Intel Z270 flagship motherboard shootout: Keeping things fresh

By Koh Wanzi - 20 May 2017

Temperature, power consumption & overclocking

Temperature, power consumption & overclocking



We measured the temperatures of the VRM and PCH heatsinks after running 40 loops of the 3DMark Fire Strike Stress Test. 

The ASRock board ran particularly hot, with the VRM temperatures exceeding the figures posted by the ASUS and GIgabyte motherboards by quite a bit. That said, the ASUS ROG Maximus IX Formula ran particular cool overall, a nice credit to the board's heatsink design.


Power consumption

To test power, we ran the energy-01 viewset in SPECviewperf 12.1 and recorded the peak power consumption. Idle power consumption was recorded after the system had idled at desktop for a while.

The additional components on the ASRock and Gigabyte motherboards, more specifically the PLX PEX8747 chip likely contributed to their higher idle and peak power consumption. The Gigabyte board also had the highest idle power consumption, at around 30 watts more than both the ASUS and MSI models, and that can probably be attributed to it having crammed the most components on board as well. 



In order to assess the respective overclocking performance of the boards, we first tweaked the CPU multiplier ratio and raised the voltage accordingly. After ascertaining that the achieved clock speed was stable, we then proceeded to increase the BCLK value to get smaller overclock increments.

The table below shows the clock speeds we achieved, along with the CPU vCore, multiplier, and RAM frequencies. We've also included the respective BIOS versions of the boards for those who are keen to know such details.

Overclocking Results
Model BIOS version Maximum CPU Core Ratio Achieved BCLK (MHz) Vcore (V) RAM frequencies (MHz) Maximum Overclock Achieved (GHz)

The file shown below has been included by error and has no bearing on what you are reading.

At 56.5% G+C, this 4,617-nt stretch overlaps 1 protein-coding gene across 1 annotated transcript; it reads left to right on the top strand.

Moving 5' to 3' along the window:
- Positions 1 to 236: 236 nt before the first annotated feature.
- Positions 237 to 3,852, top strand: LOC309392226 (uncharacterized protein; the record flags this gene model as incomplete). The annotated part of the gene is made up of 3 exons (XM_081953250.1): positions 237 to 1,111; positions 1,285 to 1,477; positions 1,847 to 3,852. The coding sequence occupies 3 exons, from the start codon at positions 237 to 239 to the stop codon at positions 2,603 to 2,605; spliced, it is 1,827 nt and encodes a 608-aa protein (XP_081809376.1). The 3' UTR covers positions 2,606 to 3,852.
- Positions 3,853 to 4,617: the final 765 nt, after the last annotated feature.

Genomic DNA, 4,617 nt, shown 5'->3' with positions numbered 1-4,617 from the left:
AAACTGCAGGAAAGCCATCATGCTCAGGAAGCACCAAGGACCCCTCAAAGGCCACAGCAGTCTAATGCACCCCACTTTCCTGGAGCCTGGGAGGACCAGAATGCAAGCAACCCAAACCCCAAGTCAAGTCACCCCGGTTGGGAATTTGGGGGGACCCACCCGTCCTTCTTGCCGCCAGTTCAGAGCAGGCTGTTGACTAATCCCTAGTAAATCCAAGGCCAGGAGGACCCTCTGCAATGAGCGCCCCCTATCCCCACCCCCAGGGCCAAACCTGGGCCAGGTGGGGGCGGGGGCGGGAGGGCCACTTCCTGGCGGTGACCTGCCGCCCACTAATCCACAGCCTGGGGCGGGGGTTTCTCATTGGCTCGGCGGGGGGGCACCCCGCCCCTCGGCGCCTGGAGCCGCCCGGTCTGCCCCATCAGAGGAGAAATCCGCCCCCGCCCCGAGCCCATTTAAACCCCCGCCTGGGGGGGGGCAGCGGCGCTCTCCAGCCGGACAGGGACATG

ASRock Z270 Supercarrier 1.2 45 112 1.38 2,464 5.04
ASUS ROG Maximus IX Formula 0906 45 112.5 1.38 2,475 5.063
Gigabyte Aorus Z270X Gaming 9 F3 45 112 1.38 2,464 5.04
MSI Z270 XPower Gaming Titanium 1.1 45 112.5 1.38 2,475 5.063

As top-end boards for their respective brands, we expected strong overclocking headroom from everyone, and they did not disappoint. However, the ASUS and MSI boards managed to achieve marginally higher clock speeds. It's a good thing they did too, given their particular emphases on overclocking.

The latter two boards also provided the most intuitive overclocking experience in BIOS, because all the necessary controls were conveniently located in the same menu. On the other hand, ASRock's and Gigabyte's BIOS interfaces placed the CPU, DRAM, and voltage settings in different menus, which means you'll have to jump frequently between them. 

The Gigabyte board also required us to play with the CPU vCore LLC settings as well (we went with Extreme in the end), to achieve a comparable overclock to the other boards. If LLC is left at default, the board under-performed considerably, with the system crashing before we even hit 5.0GHz.

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